I was working on a review and started going through the things I consult when doing so. I began to wonder what kinds of materials others read or consult when listening to music or writing about it. Here are my two bits:
First of all I check into Michael Steinberg's books The Symphony or The Concerto. Steinberg wrote (writes?) the program notes for the San Francisco Symphony and basically took those and turned them into a book. His writings are directed to an audience that may not be able to understand a lot of the argot or references to specific passages in a score and so are accessible but not simplistic. I hope he is working on one about orchestral music like La Mer, etc.
Next, I consult the notes with the disc. Sometimes they are helpful but sometimes they are too technical to really help develop an understanding of the music. I have never particularly liked Toscanini's approach to rehearsing, preferring Stokowski's more natural language with an orchestra. With my background in literature it helps me to understand and appreciate the music if I can get that kind of language.
Comparison and contrast are essential in reviewing recordings, especially new releases. I sometimes consult books like The Penguin Guide to Compact Discs but recently added a better source, Alexander Morin's Third Ear: The Essential Listening Companion. Either one is frustrating at points, for example Morin's book mentions neither Giulini's recording of Bruckner's 2nd Symphony (Testament) nor Klemperer's recording of Bruckner's 6th (EMI). Sometimes I use these in helping make a decision to add a recording, especially if I don't have one, so that I can put things in the necessary context. Other times I will use them to let the reader know that some people disagree with my point of view (for example a review of Gottschalk music I am working on at the moment).
I also have a collection of hundreds of articles I have acquired over the years since I began listening to classical music in 1976. They include Stereo Review, Hi Fidelity, Stereophile, Gramophone, and recently from the Net I have added Tony Duggan's essays on Mahler. These are catalogued by composer and usually can add to what I am writing. I particularly look for interesting stories.
I recently dug out Martin Bookspan's 101 Masterpieces of Music and Their Composers from 1972. He offers brief biographies and reviews of recordings he had reviewed at the time for "Consumer's Report". Again, I look for some discussion of the music that I can add to what I picked up from Steinberg's books.
Less often I consult Edward Downes' Guide To Symphonic Music. This book can offer information I can't find in the other sources but I find the writing somewhat boring and not particularly helpful when I am thinking about my audience.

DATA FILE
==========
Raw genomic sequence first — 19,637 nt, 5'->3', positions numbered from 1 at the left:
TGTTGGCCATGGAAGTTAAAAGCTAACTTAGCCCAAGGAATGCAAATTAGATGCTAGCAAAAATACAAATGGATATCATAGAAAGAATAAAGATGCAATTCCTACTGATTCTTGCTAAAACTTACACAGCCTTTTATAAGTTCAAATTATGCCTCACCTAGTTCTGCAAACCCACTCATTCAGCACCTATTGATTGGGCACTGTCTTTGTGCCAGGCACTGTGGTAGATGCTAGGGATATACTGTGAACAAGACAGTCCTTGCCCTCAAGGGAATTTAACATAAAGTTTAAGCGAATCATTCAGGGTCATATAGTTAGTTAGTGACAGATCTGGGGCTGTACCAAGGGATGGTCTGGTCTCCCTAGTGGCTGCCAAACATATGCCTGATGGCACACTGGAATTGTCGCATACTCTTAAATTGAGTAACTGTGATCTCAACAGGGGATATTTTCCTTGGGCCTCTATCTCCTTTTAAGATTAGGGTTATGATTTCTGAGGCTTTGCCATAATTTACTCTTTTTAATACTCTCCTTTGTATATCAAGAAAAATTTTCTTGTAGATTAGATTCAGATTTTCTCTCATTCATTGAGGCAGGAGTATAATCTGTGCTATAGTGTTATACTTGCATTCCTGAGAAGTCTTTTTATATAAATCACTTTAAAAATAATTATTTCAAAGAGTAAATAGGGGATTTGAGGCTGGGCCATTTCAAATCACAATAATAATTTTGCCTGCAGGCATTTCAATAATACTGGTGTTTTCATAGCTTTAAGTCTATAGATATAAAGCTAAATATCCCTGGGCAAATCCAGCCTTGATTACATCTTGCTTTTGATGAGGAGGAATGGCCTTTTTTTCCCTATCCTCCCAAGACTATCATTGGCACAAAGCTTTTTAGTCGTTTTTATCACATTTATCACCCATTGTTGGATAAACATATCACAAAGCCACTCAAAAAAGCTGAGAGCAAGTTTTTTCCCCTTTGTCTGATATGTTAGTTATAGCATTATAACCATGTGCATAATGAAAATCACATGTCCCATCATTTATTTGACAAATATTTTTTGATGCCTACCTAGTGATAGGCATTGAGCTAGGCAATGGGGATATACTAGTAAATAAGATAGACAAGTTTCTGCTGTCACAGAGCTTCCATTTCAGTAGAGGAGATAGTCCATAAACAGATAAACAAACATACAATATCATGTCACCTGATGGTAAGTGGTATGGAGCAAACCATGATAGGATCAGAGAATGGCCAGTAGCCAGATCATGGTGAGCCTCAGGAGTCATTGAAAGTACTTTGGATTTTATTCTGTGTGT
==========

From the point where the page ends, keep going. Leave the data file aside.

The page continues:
Sometimes I will be writing about an older recording and there may be little about it in any of the above. Some years ago I added the 1943 edition of The Record Book by David Hall. I met him at a conference in 1982 and he had fascinating stories about damn near every famous musician.
Occasionally I check a 1975 copy of H. L. Mencken on Music edited by Louis Cheslock. He doesn't talk about recordings but does have some absolutely hilarious stories and insights to conductors and music that was "in" then.
Then there is Stokowski. I have four books about him, the best being Oliver Daniel's Stokowski: A Counterpoint of View. Abram Chasins' book is fairly complete and offers a few details not in Oliver's book. Preben Opperby wrote a more personal book that was full of errors because, as he told me, too often he accepted Stokowski's version of his life. None of these are any longer available but you might find them in used bookstores. Another source I check on occasion is Edward Johnson's "Leopold Stokowski: Off The Record". This is a collection of reviews from "Gramophone" dating from the early days of LP and offers another context to think about.
Okay, I wanted to share this information with you so that you will know what sources I check into when I read about music, especially if I am writing about it. I usually include references in the reviews. This is actually a second installment in an essay I wrote a few years ago called "Principles of Reviewing: Credo". It is vital to know the context a writer is working from in order to better understand what you are reading.
Copyright © 2002, Robert Stumpf II.